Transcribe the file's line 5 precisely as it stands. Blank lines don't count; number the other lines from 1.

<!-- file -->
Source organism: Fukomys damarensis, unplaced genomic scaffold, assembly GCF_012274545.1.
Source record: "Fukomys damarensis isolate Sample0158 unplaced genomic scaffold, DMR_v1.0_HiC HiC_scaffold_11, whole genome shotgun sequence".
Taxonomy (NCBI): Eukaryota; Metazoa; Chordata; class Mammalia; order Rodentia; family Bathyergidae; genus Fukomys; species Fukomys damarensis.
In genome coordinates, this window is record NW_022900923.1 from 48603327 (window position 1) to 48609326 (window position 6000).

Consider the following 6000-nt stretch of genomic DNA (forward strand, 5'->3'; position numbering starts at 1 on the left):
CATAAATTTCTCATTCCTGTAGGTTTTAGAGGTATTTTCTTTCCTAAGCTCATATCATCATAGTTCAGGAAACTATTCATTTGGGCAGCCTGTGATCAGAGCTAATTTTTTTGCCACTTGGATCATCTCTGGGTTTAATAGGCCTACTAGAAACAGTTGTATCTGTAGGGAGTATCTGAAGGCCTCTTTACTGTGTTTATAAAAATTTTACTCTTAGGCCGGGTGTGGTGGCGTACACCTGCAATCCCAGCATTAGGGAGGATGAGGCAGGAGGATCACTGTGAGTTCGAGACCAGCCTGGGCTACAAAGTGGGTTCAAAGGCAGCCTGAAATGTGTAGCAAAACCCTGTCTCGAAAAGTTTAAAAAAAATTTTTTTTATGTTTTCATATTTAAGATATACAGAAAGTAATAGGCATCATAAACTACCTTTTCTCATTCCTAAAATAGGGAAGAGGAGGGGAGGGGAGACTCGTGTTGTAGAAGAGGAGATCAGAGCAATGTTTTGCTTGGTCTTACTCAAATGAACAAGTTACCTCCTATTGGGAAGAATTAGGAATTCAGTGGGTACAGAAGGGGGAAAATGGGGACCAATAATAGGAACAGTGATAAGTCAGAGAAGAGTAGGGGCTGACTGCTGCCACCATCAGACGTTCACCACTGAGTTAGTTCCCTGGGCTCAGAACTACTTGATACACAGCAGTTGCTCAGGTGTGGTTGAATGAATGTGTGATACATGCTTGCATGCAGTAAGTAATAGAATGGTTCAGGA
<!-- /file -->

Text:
Consider the following 6000-nt stretch of genomic DNA (forward strand, 5'->3'; position numbering starts at 1 on the left):